“Reactor School planted the seed of our startup journey, and we’ve continued to leverage their support ever since.”

We often hear of incubators and mentors helping accelerate a startup’s growth. For Jing Jie Huang, engineering student turned entrepreneur and now CEO and co-founder of Novocall, this was Reactor School. Reactor School is a vocal entrepreneurial education (EntreEd) group based in Singapore, designing programs for students aged 13-24. YCombinator finalist Novocall is a conversational sales automation software based in Singapore. Today, they supply their  technology to more than 2000 companies in 42 countries. 

Reactor School will be debuting in Vietnam with EntreCamp, their flagship 3-day bootcamp. EntreCamp will be delivered in partnership with Fulbright University Vietnam at their new Center for Entrepreneurship and Innovation (CEI) on November 8-10, 2019. (more information at the bottom of this article)

Catalyzing a passion for entrepreneurship among students

In 2017, Jing Jie Huang and Amos Choo, then 22 years old, were pursuing their B.A.s in Electrical Engineering and Information System and Technology Design at Singapore University of Technology and Design (SUTD). There, they attended a workshop facilitated by Reactor School at SUTD’s Entrepreneurship Center.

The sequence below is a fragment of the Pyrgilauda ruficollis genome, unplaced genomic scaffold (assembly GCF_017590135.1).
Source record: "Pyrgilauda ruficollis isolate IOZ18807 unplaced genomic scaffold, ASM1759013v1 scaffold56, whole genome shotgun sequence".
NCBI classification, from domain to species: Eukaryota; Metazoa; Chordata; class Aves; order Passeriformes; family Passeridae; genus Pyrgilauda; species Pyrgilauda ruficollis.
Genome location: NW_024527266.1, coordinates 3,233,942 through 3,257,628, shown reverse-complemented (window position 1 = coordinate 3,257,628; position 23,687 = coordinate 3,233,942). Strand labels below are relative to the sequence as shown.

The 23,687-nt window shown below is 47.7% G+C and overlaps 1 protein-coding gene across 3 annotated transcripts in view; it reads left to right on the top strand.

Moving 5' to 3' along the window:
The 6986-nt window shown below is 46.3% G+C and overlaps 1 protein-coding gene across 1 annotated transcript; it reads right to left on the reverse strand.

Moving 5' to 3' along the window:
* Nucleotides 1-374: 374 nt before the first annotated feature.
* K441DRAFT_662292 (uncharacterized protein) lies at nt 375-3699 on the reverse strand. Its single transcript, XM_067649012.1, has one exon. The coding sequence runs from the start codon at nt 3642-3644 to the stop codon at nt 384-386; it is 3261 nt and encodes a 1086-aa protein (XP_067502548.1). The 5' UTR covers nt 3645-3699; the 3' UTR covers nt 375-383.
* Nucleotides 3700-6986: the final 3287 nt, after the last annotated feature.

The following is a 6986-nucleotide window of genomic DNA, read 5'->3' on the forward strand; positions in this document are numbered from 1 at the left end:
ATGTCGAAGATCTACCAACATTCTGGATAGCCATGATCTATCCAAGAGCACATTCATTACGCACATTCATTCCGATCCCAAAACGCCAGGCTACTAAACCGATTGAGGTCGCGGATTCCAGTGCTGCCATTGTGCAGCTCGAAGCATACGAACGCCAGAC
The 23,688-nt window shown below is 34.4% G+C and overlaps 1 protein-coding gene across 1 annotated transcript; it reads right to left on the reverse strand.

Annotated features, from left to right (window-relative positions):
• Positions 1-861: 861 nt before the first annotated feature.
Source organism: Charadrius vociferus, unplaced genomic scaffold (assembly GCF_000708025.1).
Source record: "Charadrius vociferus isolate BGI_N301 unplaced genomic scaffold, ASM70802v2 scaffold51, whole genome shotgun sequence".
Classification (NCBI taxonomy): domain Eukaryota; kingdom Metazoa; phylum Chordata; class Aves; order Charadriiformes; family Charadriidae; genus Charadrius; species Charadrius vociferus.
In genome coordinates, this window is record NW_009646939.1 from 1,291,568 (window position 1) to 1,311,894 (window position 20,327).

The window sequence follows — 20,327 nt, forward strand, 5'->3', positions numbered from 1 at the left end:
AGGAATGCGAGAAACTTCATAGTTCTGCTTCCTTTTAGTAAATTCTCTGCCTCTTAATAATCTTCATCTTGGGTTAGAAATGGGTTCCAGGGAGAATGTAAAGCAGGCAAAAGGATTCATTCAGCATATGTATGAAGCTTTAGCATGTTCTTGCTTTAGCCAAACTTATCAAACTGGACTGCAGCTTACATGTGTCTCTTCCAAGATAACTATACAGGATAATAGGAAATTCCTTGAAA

Engineers in training, neither of them felt equipped nor ready to start an entrepreneurial journey. Little did they know that this workshop would be where they laid the first foundations of what was to become a very successful company. 

“At the time we were very clueless about entrepreneurship. I was expecting a bunch of theory, but it was actually a very hands-on approach. We brainstormed ideas using sticky notes, had these same ideas challenged during critique sessions, and learned to build a very early minimum viable product (MVP). Reactor School also introduced us to the startup scene and its inner workings.”

Shortly after Reactor School, during an internship at Singtel, the largest telecom company in Singapore, Amos realized that the typical customer service experience was often a frustrating and irritating affair: Wait times were excruciatingly long, and the technology powering the experience was archaic, complex, impersonal, and inefficient.